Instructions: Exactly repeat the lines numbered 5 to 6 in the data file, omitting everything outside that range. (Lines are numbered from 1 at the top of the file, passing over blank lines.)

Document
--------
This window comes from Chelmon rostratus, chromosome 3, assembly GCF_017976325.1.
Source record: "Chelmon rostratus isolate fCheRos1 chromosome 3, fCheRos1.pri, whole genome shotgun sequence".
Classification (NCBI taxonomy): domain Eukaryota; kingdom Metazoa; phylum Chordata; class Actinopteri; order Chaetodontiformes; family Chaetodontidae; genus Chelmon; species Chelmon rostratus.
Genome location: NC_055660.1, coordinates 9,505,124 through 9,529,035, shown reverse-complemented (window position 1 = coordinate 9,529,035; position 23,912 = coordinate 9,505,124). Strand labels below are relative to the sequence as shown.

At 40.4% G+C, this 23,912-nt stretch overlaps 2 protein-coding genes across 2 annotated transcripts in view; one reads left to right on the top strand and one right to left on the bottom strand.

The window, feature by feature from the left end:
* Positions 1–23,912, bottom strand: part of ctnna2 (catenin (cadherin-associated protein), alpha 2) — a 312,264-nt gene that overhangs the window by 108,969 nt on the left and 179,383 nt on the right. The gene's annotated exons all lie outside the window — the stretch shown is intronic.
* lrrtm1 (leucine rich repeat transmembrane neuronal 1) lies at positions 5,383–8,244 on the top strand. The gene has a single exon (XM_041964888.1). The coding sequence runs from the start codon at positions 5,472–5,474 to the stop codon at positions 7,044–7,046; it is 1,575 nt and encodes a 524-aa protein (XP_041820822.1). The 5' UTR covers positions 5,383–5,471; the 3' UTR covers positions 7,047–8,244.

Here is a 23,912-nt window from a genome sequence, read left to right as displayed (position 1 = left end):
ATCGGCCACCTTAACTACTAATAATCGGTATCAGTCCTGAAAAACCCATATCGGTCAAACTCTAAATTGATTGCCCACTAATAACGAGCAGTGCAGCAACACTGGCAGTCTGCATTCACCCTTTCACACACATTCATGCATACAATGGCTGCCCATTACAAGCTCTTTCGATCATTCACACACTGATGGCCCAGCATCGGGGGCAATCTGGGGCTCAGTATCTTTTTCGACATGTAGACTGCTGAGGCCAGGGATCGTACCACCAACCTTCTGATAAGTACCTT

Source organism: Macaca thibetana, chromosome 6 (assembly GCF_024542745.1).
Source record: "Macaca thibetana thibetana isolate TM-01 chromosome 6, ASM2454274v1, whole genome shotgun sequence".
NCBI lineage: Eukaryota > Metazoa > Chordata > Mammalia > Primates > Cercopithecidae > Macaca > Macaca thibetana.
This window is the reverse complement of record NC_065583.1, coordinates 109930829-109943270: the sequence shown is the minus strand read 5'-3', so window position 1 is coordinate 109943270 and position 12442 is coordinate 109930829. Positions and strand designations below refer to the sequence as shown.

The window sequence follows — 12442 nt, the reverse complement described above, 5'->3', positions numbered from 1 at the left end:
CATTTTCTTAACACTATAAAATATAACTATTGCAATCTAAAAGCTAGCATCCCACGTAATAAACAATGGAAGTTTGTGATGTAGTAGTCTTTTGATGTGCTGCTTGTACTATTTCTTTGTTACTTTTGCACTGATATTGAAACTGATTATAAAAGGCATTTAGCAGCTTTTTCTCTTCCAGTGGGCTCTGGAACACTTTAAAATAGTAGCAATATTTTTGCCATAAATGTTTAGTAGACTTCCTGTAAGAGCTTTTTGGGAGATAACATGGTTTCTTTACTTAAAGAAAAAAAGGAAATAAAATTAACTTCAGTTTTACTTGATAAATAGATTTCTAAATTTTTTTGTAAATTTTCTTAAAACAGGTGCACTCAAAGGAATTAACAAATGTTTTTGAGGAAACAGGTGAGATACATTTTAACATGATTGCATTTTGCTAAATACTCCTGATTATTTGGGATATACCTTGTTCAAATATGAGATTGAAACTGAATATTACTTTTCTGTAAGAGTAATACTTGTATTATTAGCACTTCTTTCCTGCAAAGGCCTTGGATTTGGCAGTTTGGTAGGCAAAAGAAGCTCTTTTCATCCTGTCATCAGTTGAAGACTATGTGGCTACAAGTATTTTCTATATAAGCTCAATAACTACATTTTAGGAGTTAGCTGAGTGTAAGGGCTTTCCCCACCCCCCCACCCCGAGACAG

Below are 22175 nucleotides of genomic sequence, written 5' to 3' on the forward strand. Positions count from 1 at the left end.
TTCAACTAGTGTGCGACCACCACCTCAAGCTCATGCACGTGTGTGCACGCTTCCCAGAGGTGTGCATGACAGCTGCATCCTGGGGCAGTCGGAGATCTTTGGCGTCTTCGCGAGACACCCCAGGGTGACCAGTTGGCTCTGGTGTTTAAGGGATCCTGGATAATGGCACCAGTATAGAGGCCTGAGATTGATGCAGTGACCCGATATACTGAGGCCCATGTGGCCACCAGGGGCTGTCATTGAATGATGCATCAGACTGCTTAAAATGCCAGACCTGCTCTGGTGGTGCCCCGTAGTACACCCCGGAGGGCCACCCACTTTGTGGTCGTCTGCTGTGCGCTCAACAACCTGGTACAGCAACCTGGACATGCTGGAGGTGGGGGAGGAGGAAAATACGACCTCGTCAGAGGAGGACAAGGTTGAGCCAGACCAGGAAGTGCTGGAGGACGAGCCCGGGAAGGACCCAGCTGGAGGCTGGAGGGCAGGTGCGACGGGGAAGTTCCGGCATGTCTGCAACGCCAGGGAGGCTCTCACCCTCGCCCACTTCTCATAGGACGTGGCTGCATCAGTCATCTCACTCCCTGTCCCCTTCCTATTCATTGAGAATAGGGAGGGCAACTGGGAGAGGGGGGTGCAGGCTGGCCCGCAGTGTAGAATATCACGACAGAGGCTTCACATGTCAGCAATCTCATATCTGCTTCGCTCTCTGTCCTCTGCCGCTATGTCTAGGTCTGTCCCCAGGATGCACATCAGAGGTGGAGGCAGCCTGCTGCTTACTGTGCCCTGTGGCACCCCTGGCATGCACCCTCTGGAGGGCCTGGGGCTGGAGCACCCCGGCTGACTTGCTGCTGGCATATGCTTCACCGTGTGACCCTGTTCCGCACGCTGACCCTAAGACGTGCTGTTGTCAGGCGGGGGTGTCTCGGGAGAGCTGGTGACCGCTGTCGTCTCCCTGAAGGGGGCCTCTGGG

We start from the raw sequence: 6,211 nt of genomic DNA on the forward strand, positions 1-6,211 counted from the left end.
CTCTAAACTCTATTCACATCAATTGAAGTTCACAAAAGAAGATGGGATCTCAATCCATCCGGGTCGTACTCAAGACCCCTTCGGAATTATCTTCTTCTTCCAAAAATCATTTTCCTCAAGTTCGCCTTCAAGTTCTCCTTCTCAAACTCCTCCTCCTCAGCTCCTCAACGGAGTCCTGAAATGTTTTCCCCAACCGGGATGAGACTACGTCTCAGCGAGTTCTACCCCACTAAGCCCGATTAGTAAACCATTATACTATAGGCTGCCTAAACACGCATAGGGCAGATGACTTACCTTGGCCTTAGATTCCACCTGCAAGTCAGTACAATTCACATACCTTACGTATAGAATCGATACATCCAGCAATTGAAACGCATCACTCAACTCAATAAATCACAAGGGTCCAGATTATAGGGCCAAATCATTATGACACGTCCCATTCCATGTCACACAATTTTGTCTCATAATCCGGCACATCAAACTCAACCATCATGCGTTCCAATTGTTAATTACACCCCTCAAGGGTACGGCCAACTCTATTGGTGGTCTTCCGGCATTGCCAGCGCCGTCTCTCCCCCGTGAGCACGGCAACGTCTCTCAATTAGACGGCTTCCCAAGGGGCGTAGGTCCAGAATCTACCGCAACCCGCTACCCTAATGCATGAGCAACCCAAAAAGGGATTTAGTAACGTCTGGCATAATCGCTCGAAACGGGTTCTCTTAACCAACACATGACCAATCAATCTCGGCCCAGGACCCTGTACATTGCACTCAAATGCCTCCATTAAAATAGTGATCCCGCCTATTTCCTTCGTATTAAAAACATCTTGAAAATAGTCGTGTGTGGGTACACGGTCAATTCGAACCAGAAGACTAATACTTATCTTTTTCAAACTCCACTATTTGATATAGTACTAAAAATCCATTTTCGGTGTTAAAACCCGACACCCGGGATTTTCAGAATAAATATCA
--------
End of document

At 40.4% G+C, this 23,912-nt stretch overlaps 2 protein-coding genes across 2 annotated transcripts in view; one reads left to right on the top strand and one right to left on the bottom strand.

The window, feature by feature from the left end: